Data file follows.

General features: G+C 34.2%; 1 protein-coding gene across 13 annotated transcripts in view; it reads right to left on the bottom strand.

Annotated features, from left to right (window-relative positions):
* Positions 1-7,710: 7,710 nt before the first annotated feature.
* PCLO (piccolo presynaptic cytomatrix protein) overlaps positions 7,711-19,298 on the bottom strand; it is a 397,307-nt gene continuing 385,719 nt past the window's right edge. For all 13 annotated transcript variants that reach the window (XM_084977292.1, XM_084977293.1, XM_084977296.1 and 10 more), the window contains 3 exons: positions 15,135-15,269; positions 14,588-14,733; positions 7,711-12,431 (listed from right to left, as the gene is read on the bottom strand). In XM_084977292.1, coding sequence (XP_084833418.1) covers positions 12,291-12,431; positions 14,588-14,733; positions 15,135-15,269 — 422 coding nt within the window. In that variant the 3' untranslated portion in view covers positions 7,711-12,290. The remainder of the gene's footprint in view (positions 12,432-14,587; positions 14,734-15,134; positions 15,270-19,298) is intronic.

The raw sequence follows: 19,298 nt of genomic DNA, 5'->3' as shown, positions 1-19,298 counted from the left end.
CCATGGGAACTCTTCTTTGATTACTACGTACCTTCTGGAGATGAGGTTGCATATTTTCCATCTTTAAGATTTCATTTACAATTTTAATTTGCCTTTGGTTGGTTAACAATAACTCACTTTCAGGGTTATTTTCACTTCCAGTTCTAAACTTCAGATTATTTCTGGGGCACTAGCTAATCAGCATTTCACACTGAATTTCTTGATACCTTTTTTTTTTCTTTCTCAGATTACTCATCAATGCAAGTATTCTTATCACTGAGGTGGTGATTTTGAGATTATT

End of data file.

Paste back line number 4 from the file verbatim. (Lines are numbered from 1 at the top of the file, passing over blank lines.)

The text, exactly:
* PCLO (piccolo presynaptic cytomatrix protein) overlaps positions 7,711-19,298 on the bottom strand; it is a 397,307-nt gene continuing 385,719 nt past the window's right edge. For all 13 annotated transcript variants that reach the window (XM_084977292.1, XM_084977293.1, XM_084977296.1 and 10 more), the window contains 3 exons: positions 15,135-15,269; positions 14,588-14,733; positions 7,711-12,431 (listed from right to left, as the gene is read on the bottom strand). In XM_084977292.1, coding sequence (XP_084833418.1) covers positions 12,291-12,431; positions 14,588-14,733; positions 15,135-15,269 — 422 coding nt within the window. In that variant the 3' untranslated portion in view covers positions 7,711-12,290. The remainder of the gene's footprint in view (positions 12,432-14,587; positions 14,734-15,134; positions 15,270-19,298) is intronic.